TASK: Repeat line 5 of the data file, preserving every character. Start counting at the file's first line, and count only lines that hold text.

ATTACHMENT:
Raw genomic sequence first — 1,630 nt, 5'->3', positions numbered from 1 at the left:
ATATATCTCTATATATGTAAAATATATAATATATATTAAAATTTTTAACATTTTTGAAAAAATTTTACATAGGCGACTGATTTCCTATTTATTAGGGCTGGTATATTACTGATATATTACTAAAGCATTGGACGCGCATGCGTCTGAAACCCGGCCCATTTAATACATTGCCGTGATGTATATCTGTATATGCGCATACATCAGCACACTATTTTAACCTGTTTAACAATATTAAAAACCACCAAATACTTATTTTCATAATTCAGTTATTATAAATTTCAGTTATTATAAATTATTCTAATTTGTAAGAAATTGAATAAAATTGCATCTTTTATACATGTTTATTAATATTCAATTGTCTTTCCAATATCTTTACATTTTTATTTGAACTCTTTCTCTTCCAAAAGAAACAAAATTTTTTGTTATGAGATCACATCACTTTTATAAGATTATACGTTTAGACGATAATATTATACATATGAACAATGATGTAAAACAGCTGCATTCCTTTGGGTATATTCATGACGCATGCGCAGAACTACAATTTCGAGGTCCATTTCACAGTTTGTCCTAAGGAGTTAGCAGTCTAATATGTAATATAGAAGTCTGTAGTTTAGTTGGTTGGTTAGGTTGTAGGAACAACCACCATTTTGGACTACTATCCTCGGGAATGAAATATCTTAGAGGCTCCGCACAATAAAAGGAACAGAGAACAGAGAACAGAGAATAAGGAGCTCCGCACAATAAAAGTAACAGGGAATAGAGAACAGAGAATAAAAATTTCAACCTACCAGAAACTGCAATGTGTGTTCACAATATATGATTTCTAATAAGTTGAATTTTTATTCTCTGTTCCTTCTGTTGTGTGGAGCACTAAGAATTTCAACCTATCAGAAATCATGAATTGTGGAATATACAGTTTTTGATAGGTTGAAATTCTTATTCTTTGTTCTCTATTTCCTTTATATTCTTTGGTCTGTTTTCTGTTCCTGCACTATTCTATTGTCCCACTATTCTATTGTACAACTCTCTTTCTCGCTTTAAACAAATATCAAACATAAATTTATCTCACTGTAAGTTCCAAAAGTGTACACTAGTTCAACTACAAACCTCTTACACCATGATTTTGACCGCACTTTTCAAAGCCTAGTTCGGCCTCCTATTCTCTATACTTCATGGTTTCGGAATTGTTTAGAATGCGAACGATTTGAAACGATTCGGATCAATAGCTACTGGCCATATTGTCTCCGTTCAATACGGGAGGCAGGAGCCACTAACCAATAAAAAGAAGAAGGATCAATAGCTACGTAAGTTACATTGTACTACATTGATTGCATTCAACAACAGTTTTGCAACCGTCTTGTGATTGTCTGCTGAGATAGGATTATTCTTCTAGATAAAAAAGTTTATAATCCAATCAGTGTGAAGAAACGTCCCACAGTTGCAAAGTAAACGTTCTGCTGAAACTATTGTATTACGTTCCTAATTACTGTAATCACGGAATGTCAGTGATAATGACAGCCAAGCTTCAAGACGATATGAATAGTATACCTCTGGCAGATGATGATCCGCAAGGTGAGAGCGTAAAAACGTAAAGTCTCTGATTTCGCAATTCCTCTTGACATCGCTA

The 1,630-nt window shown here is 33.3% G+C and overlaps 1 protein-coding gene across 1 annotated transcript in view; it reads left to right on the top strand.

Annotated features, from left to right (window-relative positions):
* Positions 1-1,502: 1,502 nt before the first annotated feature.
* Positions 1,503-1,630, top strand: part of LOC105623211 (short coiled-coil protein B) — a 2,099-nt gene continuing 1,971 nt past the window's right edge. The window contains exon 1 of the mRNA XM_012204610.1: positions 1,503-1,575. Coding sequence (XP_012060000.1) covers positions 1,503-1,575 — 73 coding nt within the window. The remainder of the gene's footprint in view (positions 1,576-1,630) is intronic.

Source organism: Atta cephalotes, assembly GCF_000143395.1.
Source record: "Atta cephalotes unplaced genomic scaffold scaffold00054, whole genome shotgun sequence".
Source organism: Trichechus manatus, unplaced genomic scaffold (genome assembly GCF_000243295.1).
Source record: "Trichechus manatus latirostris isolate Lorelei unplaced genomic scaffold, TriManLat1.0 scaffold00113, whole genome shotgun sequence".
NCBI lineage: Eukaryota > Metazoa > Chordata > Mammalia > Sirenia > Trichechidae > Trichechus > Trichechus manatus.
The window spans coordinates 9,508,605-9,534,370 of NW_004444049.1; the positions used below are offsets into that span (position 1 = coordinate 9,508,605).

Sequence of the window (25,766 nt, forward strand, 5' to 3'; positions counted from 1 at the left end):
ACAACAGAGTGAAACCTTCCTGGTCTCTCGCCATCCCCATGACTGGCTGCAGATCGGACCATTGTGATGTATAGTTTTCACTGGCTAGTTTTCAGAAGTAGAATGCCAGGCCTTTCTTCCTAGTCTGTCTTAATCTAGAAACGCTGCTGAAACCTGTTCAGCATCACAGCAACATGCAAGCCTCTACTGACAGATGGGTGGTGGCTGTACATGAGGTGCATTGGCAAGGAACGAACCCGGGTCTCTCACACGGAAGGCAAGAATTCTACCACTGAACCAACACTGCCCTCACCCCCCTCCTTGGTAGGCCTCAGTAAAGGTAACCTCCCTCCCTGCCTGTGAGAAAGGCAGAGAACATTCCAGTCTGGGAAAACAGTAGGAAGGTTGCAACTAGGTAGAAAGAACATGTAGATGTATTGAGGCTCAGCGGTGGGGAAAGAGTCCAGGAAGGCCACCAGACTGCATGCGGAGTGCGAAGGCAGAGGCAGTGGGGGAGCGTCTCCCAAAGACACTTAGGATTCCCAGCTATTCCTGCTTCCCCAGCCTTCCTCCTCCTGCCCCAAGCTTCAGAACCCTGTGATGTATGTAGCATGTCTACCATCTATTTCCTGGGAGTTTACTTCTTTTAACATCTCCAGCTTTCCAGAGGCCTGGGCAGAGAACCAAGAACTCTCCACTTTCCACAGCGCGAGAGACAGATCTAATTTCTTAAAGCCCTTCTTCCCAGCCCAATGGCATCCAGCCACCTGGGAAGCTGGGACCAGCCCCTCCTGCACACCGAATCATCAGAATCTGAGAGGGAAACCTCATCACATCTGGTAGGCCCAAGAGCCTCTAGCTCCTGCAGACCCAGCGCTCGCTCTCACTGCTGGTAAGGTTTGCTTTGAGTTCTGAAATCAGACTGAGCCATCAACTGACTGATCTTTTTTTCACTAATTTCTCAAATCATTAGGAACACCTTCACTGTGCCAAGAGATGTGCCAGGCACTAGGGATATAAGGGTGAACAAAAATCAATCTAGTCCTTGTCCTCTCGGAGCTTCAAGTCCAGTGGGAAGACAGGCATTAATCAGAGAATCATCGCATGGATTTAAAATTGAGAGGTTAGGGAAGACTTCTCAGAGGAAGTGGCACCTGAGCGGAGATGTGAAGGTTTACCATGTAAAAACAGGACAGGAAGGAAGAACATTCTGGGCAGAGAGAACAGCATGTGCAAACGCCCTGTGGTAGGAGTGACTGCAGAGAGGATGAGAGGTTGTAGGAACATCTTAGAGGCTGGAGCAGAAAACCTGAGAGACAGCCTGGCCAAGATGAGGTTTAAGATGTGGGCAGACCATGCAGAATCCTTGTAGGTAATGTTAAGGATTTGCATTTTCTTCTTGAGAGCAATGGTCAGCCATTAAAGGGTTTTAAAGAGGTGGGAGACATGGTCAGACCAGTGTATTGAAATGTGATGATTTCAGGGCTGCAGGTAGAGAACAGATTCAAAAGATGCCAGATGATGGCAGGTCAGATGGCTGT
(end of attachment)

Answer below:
* Positions 1-1,502: 1,502 nt before the first annotated feature.